Sophocles uses a mixture of both visual and emotional imagery to create the morally questioning, Greek tragedy Oedipus Tyrannos'. He presents the audience with an intense drama, which addresses the reality and importance of the gods that the Greeks fervently believed in. The play also forces the audience to ask themselves if there is such a concept as fate.
From the very beginning of Oedipus, it is made clear "that his destiny be one of fate and worse". The irony is that Oedipus unknowingly repeatedly predicts his own fate: "It was I who called down these curses on that man." Oedipus has unconsciously married his mother and killed his father, just as the Oracle predicted. Fate is proven to be unavoidable to Oedipus as the play shows a devout belief in the Greek gods. The Gods are seen as both "protectors" and "punishers", who can "turn fate back away". The gods are shown to have power over everything and everyone, and whoever ignores them will be cursed by the "darts no one escapes". Oedipus is one of these people who is seen to have ignored the gods' warnings and therefore has brought a curse upon himself, and all those around him: "Nothing grows in the earth, nothing in the wombs of the women." With the idea of fate comes the question of fairness. Does Oedipus deserve his pitiful destiny and if it was so pre-decided then why? It was yet again the God's powers.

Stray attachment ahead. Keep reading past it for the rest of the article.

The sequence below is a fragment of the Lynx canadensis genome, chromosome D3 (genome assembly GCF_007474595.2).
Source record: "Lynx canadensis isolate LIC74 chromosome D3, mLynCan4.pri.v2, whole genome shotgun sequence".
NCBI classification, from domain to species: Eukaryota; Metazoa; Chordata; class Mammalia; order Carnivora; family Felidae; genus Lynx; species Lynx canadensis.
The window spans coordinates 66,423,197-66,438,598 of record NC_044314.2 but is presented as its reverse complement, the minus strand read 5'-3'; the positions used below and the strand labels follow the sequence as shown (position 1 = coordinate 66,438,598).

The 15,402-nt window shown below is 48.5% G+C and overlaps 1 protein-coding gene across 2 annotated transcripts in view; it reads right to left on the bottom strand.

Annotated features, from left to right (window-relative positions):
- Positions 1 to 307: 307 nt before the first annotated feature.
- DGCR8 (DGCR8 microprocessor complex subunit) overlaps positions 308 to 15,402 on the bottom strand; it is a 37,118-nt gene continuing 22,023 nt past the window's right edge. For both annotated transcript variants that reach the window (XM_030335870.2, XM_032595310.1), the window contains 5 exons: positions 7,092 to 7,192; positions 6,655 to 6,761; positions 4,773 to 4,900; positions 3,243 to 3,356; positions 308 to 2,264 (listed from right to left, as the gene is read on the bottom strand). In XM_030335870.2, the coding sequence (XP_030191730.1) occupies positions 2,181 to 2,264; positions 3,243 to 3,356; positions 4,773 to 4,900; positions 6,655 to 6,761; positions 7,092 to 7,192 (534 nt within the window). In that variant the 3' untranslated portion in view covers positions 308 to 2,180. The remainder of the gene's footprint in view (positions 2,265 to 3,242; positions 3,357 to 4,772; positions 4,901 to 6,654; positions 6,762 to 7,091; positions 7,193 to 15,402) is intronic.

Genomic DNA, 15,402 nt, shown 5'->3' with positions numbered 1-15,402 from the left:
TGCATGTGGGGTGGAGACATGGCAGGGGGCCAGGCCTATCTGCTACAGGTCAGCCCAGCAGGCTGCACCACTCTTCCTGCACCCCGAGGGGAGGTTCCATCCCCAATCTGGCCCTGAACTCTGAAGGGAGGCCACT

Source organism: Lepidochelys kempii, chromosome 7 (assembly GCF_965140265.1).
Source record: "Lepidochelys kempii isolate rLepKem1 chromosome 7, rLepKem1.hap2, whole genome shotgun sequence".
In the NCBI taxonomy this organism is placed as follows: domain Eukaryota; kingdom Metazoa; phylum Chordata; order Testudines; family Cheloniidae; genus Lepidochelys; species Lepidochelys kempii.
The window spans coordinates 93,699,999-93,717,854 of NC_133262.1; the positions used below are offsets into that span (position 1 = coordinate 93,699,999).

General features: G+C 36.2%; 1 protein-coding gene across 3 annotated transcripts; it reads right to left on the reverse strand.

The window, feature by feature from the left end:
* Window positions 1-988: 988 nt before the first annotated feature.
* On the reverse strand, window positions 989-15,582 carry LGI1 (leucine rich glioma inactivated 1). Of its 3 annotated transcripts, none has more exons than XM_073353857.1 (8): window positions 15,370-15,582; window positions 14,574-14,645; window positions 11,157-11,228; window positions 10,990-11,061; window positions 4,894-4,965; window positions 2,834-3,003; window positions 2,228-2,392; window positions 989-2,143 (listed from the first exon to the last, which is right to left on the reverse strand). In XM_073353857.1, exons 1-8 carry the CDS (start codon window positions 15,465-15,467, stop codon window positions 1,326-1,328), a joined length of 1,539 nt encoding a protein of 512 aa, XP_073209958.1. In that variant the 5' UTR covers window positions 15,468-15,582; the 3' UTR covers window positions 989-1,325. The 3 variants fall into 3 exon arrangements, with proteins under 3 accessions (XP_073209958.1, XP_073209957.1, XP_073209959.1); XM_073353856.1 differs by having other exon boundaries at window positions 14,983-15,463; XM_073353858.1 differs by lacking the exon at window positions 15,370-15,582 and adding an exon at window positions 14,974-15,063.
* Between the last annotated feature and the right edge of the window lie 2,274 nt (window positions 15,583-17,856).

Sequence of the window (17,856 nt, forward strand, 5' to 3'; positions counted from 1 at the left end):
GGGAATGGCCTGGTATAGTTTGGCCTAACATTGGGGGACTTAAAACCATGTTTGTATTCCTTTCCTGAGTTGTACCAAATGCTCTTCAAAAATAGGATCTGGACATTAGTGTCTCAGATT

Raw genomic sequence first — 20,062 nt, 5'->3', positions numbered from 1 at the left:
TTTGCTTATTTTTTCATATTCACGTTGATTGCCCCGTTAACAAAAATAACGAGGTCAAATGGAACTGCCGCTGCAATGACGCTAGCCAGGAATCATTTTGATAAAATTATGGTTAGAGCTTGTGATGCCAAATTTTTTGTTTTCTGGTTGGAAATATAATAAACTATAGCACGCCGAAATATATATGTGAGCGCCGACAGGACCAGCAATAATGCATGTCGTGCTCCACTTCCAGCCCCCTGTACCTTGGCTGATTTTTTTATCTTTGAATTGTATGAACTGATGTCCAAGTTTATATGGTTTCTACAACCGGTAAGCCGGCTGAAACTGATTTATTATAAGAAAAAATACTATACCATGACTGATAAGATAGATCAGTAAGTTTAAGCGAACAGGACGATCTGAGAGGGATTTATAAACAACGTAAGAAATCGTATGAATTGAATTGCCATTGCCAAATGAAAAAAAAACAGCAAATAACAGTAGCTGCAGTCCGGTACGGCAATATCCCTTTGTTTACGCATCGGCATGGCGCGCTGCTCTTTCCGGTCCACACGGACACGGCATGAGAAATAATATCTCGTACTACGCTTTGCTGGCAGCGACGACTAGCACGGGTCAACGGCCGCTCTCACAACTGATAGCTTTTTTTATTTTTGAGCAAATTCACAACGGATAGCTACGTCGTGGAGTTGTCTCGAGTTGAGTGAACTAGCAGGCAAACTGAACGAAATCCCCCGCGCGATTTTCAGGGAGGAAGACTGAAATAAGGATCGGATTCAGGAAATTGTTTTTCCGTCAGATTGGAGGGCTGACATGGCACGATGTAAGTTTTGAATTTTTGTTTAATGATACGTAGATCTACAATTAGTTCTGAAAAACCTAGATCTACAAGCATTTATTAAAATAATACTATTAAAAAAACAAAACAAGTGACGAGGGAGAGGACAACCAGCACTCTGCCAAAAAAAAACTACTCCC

It may be difficult to avoid pitying Oedipus, as despite his obvious sins, he is shown to be a respectable and honest man: "I bear more pain for the people than for my own soul". Sophocles uses irony to increase your growing pity for Oedipus as he searches for the abomination' that is soon to be revealed as none other than himself: "That man must reveal himself to me". Oedipus is frantic to find the killer of Laios (his real father) so as to save the city from the "hateful plague" that the gods have brought upon them. When Oedipus gouges out his own eyes, the difference...
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